The Woodchester Estate was inherited by Leigh’s son, also called William, or Willie. He was eager to complete the house but was advised that it would be more cost-effective to build a new house in the park for his own family, whilst Benjamin Bucknall pointed out that the house, even completed, would need an income far greater than that enjoyed by Willie to run it. In 1878 Willie consulted Charles Hansom, who confirmed Bucknall’s estimates for both finishing the house and the cost of running it. Leigh seems to have abandoned his plans for the Mansion, instead extending “The Cottage” to fifteen bedrooms. Benjamin Bucknall moved to Algiers for the sake of his health and died there in 1895 after finishing his career by building many attractive villas in the Moorish style.
Possibly because of Willie’s habit of borrowing more than he could afford, the 1880s were a period of financial problems for the Leigh family and the estate began to suffer. The fortunes of the estate and house were improved not by his sons but through his eldest daughter, Blanche, also a devout Catholic. In 1905 she was employed as an agent for the estate one Ernest Poulton, who began a programme of repairs and methods of increasing revenue. Upon Willie’s death in 1906 Blanche intended to complete the Mansion and to then offer it for rent but the swift death of the heir to the estate, Frank, in 1907, put an end to the plan. The estate passed to Willie’s second son, Vincent. Working with Poulton the estate flourished but when he received an offer to buy it in 1922, he sold.
Ernest Poulton was retained as the agent, continuing to work with Blanche, who managed the rents from the five farms closest to the park. This arrangement enabled her to establish a possessory title (‘possessory title may be granted where an applicant has little or no documentary evidence to support their claim to the land but can demonstrate they have exercised the rights of an absolute owner for a sufficient period of time’) to the central thousand acres of the estate, including the park and the mansion, which in 1935 again became the property of the Leigh family. Blanche hoped to sell the estate to a religious order but in the absence of a suitable buyer, eventually, and reluctantly (because “the beautiful Chapel will now be used for non-Catholic worship”), she sold it to the Barnwood House Hospital for mental and nervous disorders. The Leigh connection was finally severed and in fact, this branch of the Leigh family dies out altogether in the absence of any progeny from any of William Leigh’s grandchildren.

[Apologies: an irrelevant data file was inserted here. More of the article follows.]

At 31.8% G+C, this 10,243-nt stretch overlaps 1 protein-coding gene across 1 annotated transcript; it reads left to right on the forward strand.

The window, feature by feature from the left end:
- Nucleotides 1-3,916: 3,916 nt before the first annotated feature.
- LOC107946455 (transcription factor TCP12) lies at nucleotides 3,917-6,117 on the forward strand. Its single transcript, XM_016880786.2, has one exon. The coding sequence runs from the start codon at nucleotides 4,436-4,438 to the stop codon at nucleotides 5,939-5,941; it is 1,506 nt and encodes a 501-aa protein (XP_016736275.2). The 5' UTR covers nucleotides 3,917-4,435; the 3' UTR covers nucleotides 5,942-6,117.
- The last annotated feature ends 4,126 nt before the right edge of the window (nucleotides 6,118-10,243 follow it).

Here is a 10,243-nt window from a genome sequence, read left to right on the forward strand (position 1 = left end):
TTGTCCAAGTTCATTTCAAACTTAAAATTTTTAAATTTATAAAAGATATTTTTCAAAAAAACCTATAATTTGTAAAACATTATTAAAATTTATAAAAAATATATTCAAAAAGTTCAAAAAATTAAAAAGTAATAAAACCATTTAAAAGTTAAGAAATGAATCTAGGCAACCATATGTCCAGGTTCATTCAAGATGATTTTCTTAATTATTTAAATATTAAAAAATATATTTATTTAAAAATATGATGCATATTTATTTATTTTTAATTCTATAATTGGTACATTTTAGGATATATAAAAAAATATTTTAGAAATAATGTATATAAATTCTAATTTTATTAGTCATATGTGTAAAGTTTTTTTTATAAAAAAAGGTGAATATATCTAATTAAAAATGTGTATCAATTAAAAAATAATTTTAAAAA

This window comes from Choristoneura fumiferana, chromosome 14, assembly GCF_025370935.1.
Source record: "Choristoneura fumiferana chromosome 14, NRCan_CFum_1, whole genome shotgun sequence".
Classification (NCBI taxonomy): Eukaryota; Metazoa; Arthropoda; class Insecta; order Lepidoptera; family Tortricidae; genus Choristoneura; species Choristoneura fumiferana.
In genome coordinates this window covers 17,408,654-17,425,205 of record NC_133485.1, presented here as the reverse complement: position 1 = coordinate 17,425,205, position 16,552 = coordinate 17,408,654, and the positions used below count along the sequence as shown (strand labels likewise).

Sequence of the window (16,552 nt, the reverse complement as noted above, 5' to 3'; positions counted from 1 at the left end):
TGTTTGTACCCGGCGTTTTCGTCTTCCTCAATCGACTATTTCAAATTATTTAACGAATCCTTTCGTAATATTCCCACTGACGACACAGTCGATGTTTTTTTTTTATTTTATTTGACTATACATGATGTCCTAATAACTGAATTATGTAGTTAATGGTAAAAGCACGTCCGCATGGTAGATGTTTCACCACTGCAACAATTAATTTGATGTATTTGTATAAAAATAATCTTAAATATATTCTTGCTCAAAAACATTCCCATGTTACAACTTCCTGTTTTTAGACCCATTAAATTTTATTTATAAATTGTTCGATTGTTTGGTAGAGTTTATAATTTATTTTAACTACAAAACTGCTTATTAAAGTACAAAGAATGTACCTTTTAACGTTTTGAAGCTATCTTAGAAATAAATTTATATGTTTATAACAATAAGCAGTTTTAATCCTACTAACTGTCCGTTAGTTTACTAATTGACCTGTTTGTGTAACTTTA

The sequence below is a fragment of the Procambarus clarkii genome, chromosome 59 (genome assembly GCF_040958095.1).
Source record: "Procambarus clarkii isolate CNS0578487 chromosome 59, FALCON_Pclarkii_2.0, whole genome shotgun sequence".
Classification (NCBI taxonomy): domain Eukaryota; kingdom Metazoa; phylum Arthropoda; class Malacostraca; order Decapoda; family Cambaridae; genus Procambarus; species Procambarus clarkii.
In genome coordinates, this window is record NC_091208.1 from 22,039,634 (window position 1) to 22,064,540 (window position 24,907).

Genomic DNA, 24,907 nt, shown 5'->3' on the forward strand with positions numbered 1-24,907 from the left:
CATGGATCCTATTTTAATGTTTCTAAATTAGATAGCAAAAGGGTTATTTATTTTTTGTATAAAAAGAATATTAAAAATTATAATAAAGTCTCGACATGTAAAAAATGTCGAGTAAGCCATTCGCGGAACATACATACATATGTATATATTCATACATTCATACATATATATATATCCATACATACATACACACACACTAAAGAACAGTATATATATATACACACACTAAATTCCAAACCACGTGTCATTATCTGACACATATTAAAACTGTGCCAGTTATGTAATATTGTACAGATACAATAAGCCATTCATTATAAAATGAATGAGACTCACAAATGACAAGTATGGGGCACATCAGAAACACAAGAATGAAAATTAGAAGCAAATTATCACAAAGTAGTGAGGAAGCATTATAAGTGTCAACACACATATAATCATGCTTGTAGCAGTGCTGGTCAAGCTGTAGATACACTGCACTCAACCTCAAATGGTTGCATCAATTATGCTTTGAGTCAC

During the Second World War troops were based in the park, using the lakes to train in bridge building for the invasion of Europe after D-day. The plans made by Barnwood House Hospital did not materialize, and in 1953 they sold the property. In the 1950s Reginald Kelly took the lease of “The Cottage” and the Mansion, performing enough essential maintenance to prevent any major deterioration in its fabric. Nonetheless, in 1988 it was purchased, with twenty-three acres of surrounding pasture, by Stroud District Council. The following year the Woodchester Mansion Trust was established. Private ownership of the land and the situation of the Mansion, deep in the valley, about a mile from the nearest road, have helped to protect the house from vandalism and unsuitable development, and thus incidentally preserved the magnificent building you see today.